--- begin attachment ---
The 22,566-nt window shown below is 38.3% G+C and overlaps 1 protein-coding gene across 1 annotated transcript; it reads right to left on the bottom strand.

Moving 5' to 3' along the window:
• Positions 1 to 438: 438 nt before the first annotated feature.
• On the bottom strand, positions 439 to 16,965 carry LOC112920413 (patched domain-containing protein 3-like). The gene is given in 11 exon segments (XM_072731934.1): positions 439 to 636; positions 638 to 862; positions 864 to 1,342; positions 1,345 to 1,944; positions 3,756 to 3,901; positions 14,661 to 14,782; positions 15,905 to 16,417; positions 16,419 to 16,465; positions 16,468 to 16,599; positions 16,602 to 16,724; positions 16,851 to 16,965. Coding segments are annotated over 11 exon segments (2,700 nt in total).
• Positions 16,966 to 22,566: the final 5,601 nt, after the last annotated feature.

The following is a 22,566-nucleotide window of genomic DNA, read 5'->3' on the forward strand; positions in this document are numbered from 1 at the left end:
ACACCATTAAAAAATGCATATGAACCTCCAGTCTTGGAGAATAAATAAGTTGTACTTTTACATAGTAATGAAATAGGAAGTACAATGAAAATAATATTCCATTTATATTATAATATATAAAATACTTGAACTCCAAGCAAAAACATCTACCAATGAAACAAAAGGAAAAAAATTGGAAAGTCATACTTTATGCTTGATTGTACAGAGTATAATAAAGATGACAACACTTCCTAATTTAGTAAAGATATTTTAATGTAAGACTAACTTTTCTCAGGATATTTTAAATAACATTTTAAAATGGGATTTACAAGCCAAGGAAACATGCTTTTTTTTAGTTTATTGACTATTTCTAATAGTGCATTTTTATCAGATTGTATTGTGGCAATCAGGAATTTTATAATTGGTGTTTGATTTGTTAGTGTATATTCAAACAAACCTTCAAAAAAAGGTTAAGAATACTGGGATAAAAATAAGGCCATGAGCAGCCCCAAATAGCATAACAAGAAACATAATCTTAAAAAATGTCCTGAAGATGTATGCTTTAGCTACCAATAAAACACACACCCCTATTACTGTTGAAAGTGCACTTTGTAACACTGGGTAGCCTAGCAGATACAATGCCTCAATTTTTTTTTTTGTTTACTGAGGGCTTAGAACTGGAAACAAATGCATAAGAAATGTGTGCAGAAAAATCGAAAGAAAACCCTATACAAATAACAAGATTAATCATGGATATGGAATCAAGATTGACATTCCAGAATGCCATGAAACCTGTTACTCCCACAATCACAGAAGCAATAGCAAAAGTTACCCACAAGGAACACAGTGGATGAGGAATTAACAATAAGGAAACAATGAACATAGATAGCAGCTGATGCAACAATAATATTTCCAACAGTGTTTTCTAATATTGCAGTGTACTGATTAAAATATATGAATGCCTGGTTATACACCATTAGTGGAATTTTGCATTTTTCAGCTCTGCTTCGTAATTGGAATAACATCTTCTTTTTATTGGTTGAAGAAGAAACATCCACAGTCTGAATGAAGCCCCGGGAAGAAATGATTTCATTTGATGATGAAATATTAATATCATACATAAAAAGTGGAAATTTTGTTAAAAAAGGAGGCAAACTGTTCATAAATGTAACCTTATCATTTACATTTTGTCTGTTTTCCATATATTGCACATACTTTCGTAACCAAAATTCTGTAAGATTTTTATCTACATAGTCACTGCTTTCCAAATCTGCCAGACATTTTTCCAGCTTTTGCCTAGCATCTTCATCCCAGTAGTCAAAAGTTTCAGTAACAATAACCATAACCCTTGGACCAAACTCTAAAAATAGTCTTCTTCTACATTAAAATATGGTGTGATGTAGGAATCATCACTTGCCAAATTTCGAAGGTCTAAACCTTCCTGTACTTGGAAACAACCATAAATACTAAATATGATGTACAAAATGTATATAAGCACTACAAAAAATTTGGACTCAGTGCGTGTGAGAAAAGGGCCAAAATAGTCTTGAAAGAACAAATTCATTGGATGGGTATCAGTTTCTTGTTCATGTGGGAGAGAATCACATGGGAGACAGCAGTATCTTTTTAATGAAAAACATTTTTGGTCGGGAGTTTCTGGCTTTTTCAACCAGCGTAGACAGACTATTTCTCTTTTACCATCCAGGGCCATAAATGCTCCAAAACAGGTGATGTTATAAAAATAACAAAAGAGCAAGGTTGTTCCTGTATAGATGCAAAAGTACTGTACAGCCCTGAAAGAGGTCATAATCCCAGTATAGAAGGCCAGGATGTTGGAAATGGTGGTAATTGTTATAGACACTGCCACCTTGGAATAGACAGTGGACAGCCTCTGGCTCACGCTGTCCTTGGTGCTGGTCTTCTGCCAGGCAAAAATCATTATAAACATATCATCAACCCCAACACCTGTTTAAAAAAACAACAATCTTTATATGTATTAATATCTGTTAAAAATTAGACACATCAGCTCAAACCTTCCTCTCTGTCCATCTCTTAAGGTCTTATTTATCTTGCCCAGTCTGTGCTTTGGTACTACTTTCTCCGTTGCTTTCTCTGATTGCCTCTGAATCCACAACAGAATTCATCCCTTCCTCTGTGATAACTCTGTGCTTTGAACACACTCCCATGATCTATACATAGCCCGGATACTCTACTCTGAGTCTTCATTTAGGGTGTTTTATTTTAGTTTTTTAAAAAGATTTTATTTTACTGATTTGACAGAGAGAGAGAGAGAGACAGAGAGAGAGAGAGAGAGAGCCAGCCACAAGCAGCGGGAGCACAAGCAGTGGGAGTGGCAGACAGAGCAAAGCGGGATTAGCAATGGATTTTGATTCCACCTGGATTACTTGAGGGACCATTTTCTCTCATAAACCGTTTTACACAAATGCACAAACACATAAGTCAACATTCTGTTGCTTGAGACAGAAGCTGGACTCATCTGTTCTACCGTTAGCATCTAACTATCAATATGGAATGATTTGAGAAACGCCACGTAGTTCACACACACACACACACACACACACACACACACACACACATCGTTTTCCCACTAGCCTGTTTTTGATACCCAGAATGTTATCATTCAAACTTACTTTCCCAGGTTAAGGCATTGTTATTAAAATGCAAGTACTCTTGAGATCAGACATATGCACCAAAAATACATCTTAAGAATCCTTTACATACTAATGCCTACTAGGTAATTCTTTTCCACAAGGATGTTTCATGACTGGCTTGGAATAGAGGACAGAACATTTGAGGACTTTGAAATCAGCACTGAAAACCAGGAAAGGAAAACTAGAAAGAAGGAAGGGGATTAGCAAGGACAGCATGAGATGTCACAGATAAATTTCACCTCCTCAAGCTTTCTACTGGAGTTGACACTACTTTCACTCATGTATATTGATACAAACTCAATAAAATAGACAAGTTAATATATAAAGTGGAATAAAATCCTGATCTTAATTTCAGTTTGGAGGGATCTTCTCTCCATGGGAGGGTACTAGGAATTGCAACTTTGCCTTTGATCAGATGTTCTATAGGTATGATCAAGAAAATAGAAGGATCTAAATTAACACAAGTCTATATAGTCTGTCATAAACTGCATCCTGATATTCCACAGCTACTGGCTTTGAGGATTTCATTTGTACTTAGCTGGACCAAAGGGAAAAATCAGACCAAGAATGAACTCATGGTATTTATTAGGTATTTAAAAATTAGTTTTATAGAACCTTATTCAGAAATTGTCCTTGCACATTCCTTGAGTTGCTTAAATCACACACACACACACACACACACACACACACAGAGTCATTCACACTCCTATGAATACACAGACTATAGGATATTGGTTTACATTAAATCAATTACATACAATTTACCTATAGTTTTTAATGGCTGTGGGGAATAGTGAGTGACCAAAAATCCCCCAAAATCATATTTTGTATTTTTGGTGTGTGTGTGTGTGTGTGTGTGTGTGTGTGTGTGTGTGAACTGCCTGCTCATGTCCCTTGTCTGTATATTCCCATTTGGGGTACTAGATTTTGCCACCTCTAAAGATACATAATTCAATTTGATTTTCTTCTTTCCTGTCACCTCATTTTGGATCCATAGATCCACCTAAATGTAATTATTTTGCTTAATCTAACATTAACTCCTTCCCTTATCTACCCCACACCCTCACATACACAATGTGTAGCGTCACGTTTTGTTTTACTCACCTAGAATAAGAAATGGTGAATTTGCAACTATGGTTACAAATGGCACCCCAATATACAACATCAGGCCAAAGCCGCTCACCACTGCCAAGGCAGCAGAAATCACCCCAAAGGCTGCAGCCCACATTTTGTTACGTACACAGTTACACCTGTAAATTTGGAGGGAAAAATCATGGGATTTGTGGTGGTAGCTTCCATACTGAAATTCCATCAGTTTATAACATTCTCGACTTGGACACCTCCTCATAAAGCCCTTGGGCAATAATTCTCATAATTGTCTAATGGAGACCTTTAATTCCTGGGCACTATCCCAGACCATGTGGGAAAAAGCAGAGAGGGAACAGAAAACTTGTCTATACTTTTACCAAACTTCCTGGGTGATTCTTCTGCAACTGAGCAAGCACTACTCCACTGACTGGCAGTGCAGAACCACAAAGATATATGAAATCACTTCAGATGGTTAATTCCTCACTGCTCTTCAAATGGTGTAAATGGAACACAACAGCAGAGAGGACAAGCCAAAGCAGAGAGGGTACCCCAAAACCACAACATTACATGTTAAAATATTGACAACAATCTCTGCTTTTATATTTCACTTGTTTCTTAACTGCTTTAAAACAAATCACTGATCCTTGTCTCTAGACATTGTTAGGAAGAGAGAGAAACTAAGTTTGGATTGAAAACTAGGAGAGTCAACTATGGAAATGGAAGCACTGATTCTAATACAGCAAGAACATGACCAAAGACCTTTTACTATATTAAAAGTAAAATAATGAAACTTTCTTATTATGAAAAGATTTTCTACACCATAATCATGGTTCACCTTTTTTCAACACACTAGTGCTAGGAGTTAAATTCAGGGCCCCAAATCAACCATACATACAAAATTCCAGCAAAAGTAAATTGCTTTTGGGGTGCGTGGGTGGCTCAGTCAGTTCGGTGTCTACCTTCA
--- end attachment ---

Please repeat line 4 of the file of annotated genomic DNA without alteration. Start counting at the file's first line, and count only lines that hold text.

• On the bottom strand, positions 439 to 16,965 carry LOC112920413 (patched domain-containing protein 3-like). The gene is given in 11 exon segments (XM_072731934.1): positions 439 to 636; positions 638 to 862; positions 864 to 1,342; positions 1,345 to 1,944; positions 3,756 to 3,901; positions 14,661 to 14,782; positions 15,905 to 16,417; positions 16,419 to 16,465; positions 16,468 to 16,599; positions 16,602 to 16,724; positions 16,851 to 16,965. Coding segments are annotated over 11 exon segments (2,700 nt in total).